The soils underneath lawns naturally become compacted over time as lawns are walked on, played on and even driven on or ridden on by cars and kids bikes.
The affect of compacted lawn soils is that the soil granules are become so tightly squashed together that water, oxygen and nutrients can no longer flow freely within the soil and to the roots of the lawn. The roots of the lawn will also become restricted and will have a stunted growth which further impacts lawn health most severely. As the problem continues to get worse over time, the lawn will become sickly and often feeling hard under foot, eventually reaching a stage of continuing poor lawn health.
A compacted soil will not repair itself, no matter how much fertiliser, wetting agents, or organic matter we add in our lawn care practices. The only cure for soil compaction is lawn aeration.
Lawn coring is a process which uses a lawn coring machine to aerate lawn soils. As the lawn coring machine travels across the lawn, it will remove plugs of soil, lawn and thatch, and leaving the lawn filled with open holes.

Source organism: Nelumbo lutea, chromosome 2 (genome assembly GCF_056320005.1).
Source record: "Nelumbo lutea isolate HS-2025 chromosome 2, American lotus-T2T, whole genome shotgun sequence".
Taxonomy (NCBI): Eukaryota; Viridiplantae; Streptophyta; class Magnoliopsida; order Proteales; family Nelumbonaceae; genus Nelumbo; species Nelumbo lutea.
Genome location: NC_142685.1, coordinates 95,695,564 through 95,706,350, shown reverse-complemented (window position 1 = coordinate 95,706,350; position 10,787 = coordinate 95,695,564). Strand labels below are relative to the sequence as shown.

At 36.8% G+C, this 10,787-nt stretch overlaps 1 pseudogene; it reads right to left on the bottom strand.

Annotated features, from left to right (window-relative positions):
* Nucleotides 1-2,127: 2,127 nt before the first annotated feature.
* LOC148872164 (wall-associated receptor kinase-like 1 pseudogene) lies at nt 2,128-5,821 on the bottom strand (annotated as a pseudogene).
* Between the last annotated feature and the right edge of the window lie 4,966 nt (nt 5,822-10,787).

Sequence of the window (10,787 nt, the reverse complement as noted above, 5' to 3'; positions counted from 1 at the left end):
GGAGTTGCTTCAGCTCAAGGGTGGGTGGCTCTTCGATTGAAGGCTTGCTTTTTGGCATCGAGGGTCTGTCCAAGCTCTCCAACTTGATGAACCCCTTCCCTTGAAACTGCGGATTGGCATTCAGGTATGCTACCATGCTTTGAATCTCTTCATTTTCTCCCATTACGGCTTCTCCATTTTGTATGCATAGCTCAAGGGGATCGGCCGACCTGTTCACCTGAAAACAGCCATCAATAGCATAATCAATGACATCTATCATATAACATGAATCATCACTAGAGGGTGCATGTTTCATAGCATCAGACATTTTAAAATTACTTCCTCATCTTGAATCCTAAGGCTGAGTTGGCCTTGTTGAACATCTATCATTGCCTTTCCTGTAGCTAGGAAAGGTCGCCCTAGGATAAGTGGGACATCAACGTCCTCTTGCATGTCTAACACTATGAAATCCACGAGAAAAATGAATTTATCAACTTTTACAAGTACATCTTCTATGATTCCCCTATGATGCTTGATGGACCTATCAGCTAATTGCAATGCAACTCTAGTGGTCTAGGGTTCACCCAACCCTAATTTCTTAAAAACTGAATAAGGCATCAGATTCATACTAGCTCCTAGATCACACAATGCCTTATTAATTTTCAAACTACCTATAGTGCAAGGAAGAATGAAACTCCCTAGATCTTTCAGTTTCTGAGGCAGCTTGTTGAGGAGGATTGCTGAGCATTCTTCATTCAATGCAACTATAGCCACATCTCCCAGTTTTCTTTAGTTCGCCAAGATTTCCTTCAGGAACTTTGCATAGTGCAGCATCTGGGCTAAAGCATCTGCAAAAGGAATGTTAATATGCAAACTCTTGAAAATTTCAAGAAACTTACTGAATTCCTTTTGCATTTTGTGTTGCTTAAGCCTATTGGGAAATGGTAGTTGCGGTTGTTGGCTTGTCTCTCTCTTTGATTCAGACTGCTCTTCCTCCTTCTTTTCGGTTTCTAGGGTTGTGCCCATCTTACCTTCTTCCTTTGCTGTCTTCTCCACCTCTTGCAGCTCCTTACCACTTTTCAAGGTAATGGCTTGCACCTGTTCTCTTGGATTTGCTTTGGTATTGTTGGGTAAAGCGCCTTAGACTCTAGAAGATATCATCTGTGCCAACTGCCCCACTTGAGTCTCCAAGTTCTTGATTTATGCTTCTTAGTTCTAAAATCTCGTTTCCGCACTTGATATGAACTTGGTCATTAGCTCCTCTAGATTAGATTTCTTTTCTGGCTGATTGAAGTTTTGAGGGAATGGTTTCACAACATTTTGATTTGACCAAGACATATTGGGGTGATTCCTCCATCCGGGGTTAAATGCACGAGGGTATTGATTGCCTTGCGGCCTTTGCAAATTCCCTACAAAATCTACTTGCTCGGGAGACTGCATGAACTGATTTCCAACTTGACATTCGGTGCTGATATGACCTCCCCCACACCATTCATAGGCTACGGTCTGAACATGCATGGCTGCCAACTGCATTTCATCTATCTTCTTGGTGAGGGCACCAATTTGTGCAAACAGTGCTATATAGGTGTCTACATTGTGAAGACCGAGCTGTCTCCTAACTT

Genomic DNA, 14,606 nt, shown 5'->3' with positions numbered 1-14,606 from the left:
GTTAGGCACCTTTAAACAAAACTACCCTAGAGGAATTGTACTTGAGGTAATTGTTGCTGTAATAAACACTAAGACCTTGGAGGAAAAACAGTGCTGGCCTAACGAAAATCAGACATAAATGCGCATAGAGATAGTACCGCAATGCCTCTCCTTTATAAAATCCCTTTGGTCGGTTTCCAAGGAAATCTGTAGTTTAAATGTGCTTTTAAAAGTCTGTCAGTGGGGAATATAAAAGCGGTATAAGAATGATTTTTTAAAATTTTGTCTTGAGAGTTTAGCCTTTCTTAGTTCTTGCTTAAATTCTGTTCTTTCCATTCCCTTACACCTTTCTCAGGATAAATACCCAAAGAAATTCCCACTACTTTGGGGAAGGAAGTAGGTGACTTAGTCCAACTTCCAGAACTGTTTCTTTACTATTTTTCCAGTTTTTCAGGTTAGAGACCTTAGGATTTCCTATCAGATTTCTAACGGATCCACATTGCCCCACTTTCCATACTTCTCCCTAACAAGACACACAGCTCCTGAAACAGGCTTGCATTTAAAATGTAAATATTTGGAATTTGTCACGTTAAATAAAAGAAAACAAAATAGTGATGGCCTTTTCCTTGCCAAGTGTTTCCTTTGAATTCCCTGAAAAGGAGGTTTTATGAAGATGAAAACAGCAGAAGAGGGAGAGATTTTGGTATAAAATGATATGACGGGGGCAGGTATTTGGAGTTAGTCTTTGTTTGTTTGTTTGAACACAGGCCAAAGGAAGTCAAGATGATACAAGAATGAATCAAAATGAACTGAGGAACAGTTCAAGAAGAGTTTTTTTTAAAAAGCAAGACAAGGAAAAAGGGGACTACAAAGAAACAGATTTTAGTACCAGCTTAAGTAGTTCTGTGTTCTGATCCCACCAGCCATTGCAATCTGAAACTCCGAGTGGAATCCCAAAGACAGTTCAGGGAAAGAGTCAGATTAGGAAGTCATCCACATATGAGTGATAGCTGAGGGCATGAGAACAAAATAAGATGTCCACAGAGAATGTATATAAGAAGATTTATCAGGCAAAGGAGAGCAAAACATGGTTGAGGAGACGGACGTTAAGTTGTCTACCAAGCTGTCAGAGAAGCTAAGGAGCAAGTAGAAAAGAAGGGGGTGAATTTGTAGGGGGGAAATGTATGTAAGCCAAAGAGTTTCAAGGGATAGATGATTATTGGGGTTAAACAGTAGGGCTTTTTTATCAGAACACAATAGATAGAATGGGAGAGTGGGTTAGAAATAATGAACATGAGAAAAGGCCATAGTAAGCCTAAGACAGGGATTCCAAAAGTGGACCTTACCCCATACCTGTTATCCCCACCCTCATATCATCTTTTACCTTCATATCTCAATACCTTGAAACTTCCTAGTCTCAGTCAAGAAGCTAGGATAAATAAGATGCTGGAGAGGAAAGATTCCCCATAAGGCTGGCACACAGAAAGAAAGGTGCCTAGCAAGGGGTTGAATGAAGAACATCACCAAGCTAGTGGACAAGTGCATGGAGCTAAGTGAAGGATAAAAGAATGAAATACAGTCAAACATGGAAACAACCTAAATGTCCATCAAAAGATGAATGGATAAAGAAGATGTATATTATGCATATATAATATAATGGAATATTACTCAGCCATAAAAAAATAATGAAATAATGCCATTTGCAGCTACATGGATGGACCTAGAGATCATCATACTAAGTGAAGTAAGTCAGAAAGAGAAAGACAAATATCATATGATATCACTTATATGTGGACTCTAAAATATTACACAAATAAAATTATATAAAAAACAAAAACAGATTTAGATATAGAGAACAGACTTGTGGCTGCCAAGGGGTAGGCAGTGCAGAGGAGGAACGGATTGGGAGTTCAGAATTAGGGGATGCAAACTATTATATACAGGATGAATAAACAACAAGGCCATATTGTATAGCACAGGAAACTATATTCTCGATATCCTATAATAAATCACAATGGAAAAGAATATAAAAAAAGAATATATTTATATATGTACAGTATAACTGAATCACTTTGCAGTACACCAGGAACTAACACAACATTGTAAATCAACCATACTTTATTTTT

After lawn core aeration is completed, the lawn and soil is then further treated to aid in it's health, it's repair, and most importantly to aid in allowing the soil to properly transfer water through it's profile. These things are done with an application of fertiliser and wetting agents directly after the lawn coring process if finished.
Some soils underneath lawns become more compacted, more quickly due to having a high clay component. These types of soils should have an application of Gypsum Clay Breaker added to the lawn directly after the coring process is completed also to aid in breaking up clay soils.
If the lawn is regularly subjected to becoming compacted, then consideration should be given to making lawn core aeration a regular part of the lawn care routines for the property. In these cases, the lawn should be cored every 1-3 years.